To celebrate 20 years in the business Wilco have released two bumper sets of music covering their two decades of recording. The first (What’s Your 20? Essential Tracks 1994 – 2014) is 38 tracks giving a pretty good account of their albums to date. With a back catalogue as good as Wilco’s there will always be arguments about which tracks to include, but this is a pretty excellent selection that stands as the perfect introduction to the band.
More interesting for the seasoned Wilco collector is Alpha Mike Foxtrot, a 77 song collection of non-album tracks from the same period. They aren’t all non-album songs, far from it, but the live versions, demos, compilation tracks, b-sides and covers gives a different view of the same band and offers up a few surprises.
Some slightly grudging reviews have complained that there is nothing much on show here that hasn’t been available before in some form, but for most people these recordings will be a new side of Wilco. The development of the band from the country rock traditionalists of AM through the more sonically challenging Yankee Hotel Foxtrot to the seasoned professionals of their most recent albums is charted in the progression across almost five hours of music.
The cover versions included are all of a high standard, but show the more traditional side of the band, largely songs by American classic rock artists. Bob Dylan, Moby Grape, Steely Dan and Neil Young all get the Wilco treatment. These are lovely additions to the Wilco catalogue but don’t reveal that much about the band.
The demo recordings of album tracks are a much more interesting proposition and my personal favorite songs across the four disc set. In some cases we see the song in a very similar form to the final cut, on other occasions the differences are more marked. ‘Monday’, in a rawer form, seems even more like a Rolling Stones outtake than the final album version and the “king-sized demo” version of ELT is the same pop classic from Summerteeth but sounding like it was recorded for a Cars album.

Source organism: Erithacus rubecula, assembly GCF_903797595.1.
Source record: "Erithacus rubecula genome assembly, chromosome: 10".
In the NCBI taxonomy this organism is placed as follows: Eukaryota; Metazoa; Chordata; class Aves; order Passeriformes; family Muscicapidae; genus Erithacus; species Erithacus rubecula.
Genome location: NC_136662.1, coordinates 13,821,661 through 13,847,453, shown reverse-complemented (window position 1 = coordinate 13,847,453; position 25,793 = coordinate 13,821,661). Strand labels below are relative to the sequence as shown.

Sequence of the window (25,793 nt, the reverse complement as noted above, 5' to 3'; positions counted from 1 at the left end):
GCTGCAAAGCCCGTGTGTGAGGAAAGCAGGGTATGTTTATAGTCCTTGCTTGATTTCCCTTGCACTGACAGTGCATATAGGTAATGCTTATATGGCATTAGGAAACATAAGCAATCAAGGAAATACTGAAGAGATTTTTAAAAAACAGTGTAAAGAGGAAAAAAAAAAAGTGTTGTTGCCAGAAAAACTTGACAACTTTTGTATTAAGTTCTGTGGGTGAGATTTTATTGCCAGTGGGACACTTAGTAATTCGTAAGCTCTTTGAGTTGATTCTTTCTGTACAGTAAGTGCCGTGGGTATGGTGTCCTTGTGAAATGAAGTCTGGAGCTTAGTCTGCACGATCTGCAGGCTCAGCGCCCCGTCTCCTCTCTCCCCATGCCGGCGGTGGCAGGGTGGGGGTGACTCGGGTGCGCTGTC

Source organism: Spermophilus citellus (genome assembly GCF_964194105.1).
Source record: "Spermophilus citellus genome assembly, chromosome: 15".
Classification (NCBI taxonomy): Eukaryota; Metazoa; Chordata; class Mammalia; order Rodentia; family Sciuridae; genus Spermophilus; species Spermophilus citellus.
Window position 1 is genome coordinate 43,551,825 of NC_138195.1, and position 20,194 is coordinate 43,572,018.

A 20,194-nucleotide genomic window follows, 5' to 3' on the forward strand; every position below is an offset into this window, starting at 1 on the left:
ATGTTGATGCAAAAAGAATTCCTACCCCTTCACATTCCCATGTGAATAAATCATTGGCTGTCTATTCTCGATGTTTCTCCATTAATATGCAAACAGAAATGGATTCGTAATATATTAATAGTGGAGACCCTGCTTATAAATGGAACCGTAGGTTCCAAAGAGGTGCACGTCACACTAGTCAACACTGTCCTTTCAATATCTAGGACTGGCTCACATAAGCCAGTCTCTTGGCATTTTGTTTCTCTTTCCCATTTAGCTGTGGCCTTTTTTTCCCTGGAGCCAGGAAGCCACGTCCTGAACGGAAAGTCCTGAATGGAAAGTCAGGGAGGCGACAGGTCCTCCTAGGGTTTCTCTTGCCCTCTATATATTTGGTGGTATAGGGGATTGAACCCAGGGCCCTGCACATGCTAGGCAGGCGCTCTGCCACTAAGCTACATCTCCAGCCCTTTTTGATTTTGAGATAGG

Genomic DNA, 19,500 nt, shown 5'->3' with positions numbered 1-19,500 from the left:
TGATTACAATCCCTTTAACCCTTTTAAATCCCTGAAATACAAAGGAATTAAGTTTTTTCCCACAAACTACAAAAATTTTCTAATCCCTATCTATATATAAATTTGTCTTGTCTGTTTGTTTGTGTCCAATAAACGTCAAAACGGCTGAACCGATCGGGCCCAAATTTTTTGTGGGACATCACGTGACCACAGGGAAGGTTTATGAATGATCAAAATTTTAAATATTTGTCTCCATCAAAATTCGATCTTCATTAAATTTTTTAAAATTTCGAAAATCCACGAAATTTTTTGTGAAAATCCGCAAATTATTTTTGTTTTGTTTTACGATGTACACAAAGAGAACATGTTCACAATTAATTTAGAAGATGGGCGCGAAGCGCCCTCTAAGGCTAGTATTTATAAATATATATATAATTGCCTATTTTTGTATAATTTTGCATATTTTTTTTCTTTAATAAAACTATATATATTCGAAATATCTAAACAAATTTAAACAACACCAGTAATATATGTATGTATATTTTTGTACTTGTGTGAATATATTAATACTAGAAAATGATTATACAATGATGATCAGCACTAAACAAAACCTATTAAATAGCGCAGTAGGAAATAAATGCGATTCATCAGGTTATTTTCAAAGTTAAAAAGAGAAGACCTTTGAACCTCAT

Other demos show that the band made the right decision with the way they were re-worked for release. ‘Camera’ is a fascinating mess that clearly needed Jim O’Rourke’s hand to become the pop gem ‘Kamera’ on the final album. ‘Hummingbird’ is all clicks and fuzz and scratch, far cry from the music-hall jazz it became for A Ghost Is Born’.
The live tracks on the album are another reason to listen, this is a great live band and every incarnation sounds brilliant live and you get a real taste of that here. The only shame is that we don’t get to hear more of the bands recent output in live versions or demos here. In fact the album seems to gloss over the last few years a little. I’ll never tire of hearing the guitar interplay non the live version ‘Impossible Germany’ but that is already possible on the Kicking Television album.
A few of the songs here that didn’t make the cut for albums are warmly welcomed here. ‘Kicking Television’ (clearly not a favourite recording from Tweedy’s linear notes) shows just how good Wilco are when they allow themselves to rock out a bit. ‘A Magazine Called Sunset’ is just a great piece of pop music that deserved space on an album release.
Alpha Mike Foxtrot is a wonderful, warts and all, look at one of the truly great American bands. It is a slightly daunting song set, and one that will keep revealing gems for months to come. Anyone who likes Wilco will love it, and it might just be the best place for the uninitiated to start.
By Dorian Rogers